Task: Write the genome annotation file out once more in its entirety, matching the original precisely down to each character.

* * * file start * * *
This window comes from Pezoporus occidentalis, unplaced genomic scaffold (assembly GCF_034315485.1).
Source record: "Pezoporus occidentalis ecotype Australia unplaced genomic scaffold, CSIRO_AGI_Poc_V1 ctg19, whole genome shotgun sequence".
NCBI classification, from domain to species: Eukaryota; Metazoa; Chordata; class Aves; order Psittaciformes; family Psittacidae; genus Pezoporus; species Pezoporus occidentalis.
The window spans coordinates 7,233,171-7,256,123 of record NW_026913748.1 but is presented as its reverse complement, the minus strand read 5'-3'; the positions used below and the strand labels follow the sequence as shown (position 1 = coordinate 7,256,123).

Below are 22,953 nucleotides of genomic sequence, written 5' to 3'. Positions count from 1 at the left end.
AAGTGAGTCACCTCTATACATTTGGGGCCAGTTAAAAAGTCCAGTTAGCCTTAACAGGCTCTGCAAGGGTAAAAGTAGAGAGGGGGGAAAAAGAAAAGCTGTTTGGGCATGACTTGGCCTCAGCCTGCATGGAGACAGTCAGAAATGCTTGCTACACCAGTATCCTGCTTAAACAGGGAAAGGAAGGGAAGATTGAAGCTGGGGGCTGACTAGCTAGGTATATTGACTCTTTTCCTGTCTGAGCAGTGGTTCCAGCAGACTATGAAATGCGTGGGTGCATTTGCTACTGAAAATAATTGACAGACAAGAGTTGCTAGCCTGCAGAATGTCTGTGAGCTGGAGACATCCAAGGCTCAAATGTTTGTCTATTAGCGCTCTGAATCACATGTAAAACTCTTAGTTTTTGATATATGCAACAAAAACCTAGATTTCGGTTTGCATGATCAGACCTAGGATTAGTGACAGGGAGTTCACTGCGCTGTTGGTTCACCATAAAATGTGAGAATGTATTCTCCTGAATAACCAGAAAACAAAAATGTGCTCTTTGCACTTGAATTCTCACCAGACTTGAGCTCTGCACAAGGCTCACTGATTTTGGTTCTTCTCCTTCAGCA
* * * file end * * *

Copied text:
This window comes from Pezoporus occidentalis, unplaced genomic scaffold (assembly GCF_034315485.1).
Source record: "Pezoporus occidentalis ecotype Australia unplaced genomic scaffold, CSIRO_AGI_Poc_V1 ctg19, whole genome shotgun sequence".
NCBI classification, from domain to species: Eukaryota; Metazoa; Chordata; class Aves; order Psittaciformes; family Psittacidae; genus Pezoporus; species Pezoporus occidentalis.
The window spans coordinates 7,233,171-7,256,123 of record NW_026913748.1 but is presented as its reverse complement, the minus strand read 5'-3'; the positions used below and the strand labels follow the sequence as shown (position 1 = coordinate 7,256,123).

Below are 22,953 nucleotides of genomic sequence, written 5' to 3'. Positions count from 1 at the left end.
AAGTGAGTCACCTCTATACATTTGGGGCCAGTTAAAAAGTCCAGTTAGCCTTAACAGGCTCTGCAAGGGTAAAAGTAGAGAGGGGGGAAAAAGAAAAGCTGTTTGGGCATGACTTGGCCTCAGCCTGCATGGAGACAGTCAGAAATGCTTGCTACACCAGTATCCTGCTTAAACAGGGAAAGGAAGGGAAGATTGAAGCTGGGGGCTGACTAGCTAGGTATATTGACTCTTTTCCTGTCTGAGCAGTGGTTCCAGCAGACTATGAAATGCGTGGGTGCATTTGCTACTGAAAATAATTGACAGACAAGAGTTGCTAGCCTGCAGAATGTCTGTGAGCTGGAGACATCCAAGGCTCAAATGTTTGTCTATTAGCGCTCTGAATCACATGTAAAACTCTTAGTTTTTGATATATGCAACAAAAACCTAGATTTCGGTTTGCATGATCAGACCTAGGATTAGTGACAGGGAGTTCACTGCGCTGTTGGTTCACCATAAAATGTGAGAATGTATTCTCCTGAATAACCAGAAAACAAAAATGTGCTCTTTGCACTTGAATTCTCACCAGACTTGAGCTCTGCACAAGGCTCACTGATTTTGGTTCTTCTCCTTCAGCA